Introduction to CSS

Questa traduzione è incompleta. Collabora alla traduzione di questo articolo dall’originale in lingua inglese.

Learn everything required to master CSS from scratch. We provide you with both theory and practice to help you become an awesome web developer.

Welcome to our introduction to CSS.

This tutorial is made to drive you in the wonderful world of CSS. If you have absolutely no idea what CSS is, we strongly encourage you to take a look at our CSS Basics article. It will provide you with the minimum necessary skills to get started. This tutorial is the next step in your journey and focuses on the theory beyond CSS that is necessary to understand how things work. If you're more of a practical person, you can skip the theory and jump to our set of How-to articles that will help you use CSS on a daily basis.

Okay, let's get started!

What is CSS

CSS (Cascading Style Sheets) is a language for specifying how documents are presented to users. This language is formally defined by the W3C.

A document is usually a text file which is structured using a markup language such as HTML, SVG, or XML.

Presenting a document to a user means converting it into a usable form for your audience. Browsers, like Firefox, Chrome or Internet Explorer, are designed to present documents visually, for example, on a computer screen, projector or printer.

To be perfectly clear, a document is not necessarily the same thing as a file. The document you are reading now is not stored in a file. When your web browser requests this page, the server queries a database and generates the document, gathering parts of the document from many files. However, while learning you will essentially work with documents stored in files.

Web browsers apply CSS rules to a document to display them properly. A CSS rule is a set of properties associated with a selector. A set of CSS rules contained within a stylesheet determines how a webpage should look. "Cascading" refers to the rules that govern how selectors are prioritized to change a page's appearance. This is a very important feature, since a complex website can have thousands of CSS rules.

If the previous paragraph sounds like a bunch of nonsense, don't panic! The rest of this tutorial will clarify all of this.

Using CSS

Okay that sounds pretty cool, let's quickly see how to link a CSS stylesheet with an HTML document. This will be the basis you'll use to fiddle with CSS in our next articles.

In order to be able to work and test this properly you need a text editor and a web browser. If you don't feel confident with setting up a working environment, feel free to use Thimble, Mozilla's learning tool. If you start a project from scratch with it, it will handle all the following basic setup steps for you.

 First of all, we need 2 files:

  • An HTML file (let's say its name is index.html)
  • A CSS stylesheet we'll call style.css

Create those two files in a single folder on your machine.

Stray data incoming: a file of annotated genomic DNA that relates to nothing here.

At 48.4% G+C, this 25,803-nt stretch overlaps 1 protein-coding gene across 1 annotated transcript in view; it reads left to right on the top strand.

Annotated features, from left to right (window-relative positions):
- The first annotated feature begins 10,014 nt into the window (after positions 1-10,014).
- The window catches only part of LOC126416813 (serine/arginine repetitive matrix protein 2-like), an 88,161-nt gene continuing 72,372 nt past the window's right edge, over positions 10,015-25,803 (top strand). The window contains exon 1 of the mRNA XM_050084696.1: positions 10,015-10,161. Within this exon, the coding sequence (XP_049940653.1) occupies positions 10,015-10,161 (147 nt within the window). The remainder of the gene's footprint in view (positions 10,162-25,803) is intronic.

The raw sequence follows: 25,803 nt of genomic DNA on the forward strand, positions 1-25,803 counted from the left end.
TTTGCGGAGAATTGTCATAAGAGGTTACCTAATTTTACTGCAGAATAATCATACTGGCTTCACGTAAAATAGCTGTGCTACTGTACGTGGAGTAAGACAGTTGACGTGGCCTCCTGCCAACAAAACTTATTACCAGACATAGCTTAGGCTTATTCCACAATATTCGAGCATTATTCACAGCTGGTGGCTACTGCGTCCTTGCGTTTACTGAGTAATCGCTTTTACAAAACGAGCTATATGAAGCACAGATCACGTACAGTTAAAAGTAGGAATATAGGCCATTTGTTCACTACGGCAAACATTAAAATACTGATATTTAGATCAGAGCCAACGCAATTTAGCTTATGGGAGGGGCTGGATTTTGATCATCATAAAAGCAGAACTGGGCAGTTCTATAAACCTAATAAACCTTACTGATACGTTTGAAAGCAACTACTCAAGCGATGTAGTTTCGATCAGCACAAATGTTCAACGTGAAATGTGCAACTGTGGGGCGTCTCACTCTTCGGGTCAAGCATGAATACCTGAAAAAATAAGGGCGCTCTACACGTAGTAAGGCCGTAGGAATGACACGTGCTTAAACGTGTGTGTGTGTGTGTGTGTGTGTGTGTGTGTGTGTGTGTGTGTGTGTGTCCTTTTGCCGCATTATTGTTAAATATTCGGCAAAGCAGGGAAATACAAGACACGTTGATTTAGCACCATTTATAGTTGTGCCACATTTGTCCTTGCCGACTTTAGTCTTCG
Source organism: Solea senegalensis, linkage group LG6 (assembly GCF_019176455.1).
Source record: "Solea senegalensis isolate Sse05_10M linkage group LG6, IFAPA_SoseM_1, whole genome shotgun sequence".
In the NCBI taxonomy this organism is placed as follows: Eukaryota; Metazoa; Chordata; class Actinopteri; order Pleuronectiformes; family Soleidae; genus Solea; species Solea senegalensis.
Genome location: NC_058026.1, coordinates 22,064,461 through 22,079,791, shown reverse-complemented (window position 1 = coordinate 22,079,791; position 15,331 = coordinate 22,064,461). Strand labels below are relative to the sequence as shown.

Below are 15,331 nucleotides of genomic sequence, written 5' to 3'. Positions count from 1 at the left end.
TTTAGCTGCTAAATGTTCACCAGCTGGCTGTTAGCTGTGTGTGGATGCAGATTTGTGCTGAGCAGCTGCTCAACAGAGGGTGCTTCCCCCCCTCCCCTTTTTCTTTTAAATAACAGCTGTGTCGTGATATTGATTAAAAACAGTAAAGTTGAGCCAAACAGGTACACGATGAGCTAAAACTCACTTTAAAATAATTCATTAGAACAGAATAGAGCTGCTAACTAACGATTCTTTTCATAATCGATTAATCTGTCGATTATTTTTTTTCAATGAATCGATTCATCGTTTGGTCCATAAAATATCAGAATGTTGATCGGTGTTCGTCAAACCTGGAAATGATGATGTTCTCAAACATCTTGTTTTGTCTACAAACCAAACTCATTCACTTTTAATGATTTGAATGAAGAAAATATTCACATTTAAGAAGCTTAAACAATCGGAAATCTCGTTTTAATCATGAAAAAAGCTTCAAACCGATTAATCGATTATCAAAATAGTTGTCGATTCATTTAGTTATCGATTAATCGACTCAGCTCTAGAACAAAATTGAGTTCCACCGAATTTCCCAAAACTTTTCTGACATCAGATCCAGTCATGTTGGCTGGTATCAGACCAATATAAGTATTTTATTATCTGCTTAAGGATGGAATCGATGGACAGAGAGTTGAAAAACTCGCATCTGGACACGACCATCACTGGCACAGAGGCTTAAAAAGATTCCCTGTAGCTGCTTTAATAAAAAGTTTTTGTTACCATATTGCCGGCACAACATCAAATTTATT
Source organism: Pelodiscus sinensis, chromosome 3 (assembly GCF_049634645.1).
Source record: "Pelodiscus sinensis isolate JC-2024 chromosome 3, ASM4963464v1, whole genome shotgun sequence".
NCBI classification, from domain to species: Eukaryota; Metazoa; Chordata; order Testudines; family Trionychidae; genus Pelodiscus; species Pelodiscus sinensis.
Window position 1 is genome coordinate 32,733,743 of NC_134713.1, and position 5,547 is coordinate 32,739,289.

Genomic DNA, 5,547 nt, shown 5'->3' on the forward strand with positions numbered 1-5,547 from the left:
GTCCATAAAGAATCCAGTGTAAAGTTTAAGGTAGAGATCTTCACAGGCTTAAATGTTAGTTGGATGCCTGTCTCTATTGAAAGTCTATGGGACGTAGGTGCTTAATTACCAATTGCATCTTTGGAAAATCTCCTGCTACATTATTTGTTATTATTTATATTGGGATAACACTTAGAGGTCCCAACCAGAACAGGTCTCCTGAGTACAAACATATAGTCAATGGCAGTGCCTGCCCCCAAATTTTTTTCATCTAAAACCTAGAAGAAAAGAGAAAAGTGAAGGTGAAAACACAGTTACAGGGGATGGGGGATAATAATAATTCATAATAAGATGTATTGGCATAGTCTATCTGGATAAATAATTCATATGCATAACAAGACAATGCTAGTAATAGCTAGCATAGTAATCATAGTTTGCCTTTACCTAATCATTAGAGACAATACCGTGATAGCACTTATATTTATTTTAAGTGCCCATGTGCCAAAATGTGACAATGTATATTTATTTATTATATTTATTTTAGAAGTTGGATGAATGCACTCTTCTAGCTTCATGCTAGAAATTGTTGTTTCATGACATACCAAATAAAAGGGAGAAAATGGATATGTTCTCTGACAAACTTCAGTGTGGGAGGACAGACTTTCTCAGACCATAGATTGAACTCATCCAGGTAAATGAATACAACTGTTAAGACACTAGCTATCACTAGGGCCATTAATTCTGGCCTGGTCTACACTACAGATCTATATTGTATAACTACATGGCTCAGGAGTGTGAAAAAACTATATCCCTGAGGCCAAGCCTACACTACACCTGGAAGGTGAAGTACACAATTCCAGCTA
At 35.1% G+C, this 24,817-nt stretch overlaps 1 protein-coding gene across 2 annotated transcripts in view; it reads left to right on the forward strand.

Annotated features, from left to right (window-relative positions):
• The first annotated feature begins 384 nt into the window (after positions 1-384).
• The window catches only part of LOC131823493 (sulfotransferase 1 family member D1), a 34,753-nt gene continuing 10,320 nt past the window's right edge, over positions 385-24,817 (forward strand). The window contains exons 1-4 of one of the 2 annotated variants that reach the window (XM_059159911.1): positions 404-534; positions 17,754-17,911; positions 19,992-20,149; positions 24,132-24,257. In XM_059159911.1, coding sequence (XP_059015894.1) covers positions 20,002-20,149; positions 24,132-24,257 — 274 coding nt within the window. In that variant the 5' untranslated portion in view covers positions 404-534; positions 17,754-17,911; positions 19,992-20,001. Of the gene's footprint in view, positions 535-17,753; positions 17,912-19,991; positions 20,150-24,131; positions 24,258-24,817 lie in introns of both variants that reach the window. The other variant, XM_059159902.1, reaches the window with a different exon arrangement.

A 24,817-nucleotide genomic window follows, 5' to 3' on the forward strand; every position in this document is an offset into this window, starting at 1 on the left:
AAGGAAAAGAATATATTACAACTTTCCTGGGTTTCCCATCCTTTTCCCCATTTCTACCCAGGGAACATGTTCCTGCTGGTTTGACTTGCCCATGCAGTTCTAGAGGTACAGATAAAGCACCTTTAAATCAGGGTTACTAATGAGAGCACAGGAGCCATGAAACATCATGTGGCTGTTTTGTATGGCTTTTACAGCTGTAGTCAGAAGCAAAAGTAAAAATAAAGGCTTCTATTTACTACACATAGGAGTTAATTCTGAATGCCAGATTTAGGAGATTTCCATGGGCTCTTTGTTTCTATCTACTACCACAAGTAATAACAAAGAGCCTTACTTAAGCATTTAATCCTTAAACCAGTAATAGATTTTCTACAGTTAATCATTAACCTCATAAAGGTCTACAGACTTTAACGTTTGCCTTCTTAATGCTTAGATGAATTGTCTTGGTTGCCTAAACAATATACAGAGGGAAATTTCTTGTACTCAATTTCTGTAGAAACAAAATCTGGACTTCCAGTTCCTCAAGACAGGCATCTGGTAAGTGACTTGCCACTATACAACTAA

index.html should contain the following code:

<!DOCTYPE html>
  <meta charset="utf-8">
  <title>My CSS experiment</title>

  <link href="style.css" rel="stylesheet">
  Hello World!

style.css should contain the CSS rule:

body {
  font-size: 3em;
  color: green;

Save those two files, then open index.html within your browser and you'll see this:

Your learning journey

Congratulations, you've created your first CSS stylesheet, now it's time to dig deeper. At this point you have a choice to make: Would you like to get into the theory or get your hands dirty. Don't feel anxious there is no right or wrong. It's very easy and common to jump from one side to the other, it's just a matter of preference.

The theory

How CSS works
This article is a journey behind the scenes, explaining how web browsers use CSS to turn HTML into something more complex.
The CSS syntax
Everything you need to know to write a proper CSS stylesheet that works everywhere every time.
CSS Selectors
Selectors are made to properly select page regions to style them, that makes them a key feature in CSS and they come with a rich semantic to master.
Cascading and inheritance
Understanding how CSS rules overlap and inherit properties from each other make the difference between amateurism and professionalism.
The box model
The CSS box model is how CSS handles box sizes and is the first source of trouble when fiddling with CSS. Learn it and make your life easier.
Introduction to CSS layout
Moving boxes around the page, building a layout, is the biggest expectation from web designers and is also the most challenging, task. Let's start easy.
Other CSS key concepts
This article lists a series of vocabulary and key concepts which are important to know once you start to familiarize yourself with CSS

In practice

How to style text
Styling text is at the core of CSS, this article will scratch the surface by providing everything that is required to properly display text nicely.
How to create fancy boxes
Everything you need to know about borders and backgrounds to create nice looking boxes.
How to manage colors and images
Color values are important when styling content, however CSS has various ways of handling that. This article will help you avoid the confusion between colors and colors that are used as images.
How to customize a list of elements
Making a list of elements look cool is always challenging, let's see how it is possible.
How to customize HTML tables
In HTML, tables are a tricky structure to master. In CSS there is also plenty of pitfalls that can make your life difficult. This article will help you become like Indiana Jones in the temple of doom.

Tag del documento e collaboratori

 Hanno collaborato alla realizzazione di questa pagina: Jeremie
 Ultima modifica di: Jeremie,